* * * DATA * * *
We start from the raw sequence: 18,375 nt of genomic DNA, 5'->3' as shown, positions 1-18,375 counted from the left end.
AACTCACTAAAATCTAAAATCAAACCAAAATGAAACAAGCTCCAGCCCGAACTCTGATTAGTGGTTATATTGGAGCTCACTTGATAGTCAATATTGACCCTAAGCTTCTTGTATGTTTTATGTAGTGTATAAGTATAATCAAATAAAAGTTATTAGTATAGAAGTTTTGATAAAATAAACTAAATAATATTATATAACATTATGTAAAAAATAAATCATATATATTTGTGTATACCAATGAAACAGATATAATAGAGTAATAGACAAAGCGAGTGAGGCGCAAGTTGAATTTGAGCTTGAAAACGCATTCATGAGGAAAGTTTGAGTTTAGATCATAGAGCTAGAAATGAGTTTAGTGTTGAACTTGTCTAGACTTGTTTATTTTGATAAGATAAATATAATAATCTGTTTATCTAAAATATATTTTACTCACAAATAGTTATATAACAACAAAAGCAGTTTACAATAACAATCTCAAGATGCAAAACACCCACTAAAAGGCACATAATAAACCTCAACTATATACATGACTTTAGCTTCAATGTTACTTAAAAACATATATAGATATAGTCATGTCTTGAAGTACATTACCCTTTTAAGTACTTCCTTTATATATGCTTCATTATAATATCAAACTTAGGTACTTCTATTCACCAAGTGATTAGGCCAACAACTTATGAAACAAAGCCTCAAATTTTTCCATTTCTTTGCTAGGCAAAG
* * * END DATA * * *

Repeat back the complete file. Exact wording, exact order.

We start from the raw sequence: 18,375 nt of genomic DNA, 5'->3' as shown, positions 1-18,375 counted from the left end.
AACTCACTAAAATCTAAAATCAAACCAAAATGAAACAAGCTCCAGCCCGAACTCTGATTAGTGGTTATATTGGAGCTCACTTGATAGTCAATATTGACCCTAAGCTTCTTGTATGTTTTATGTAGTGTATAAGTATAATCAAATAAAAGTTATTAGTATAGAAGTTTTGATAAAATAAACTAAATAATATTATATAACATTATGTAAAAAATAAATCATATATATTTGTGTATACCAATGAAACAGATATAATAGAGTAATAGACAAAGCGAGTGAGGCGCAAGTTGAATTTGAGCTTGAAAACGCATTCATGAGGAAAGTTTGAGTTTAGATCATAGAGCTAGAAATGAGTTTAGTGTTGAACTTGTCTAGACTTGTTTATTTTGATAAGATAAATATAATAATCTGTTTATCTAAAATATATTTTACTCACAAATAGTTATATAACAACAAAAGCAGTTTACAATAACAATCTCAAGATGCAAAACACCCACTAAAAGGCACATAATAAACCTCAACTATATACATGACTTTAGCTTCAATGTTACTTAAAAACATATATAGATATAGTCATGTCTTGAAGTACATTACCCTTTTAAGTACTTCCTTTATATATGCTTCATTATAATATCAAACTTAGGTACTTCTATTCACCAAGTGATTAGGCCAACAACTTATGAAACAAAGCCTCAAATTTTTCCATTTCTTTGCTAGGCAAAG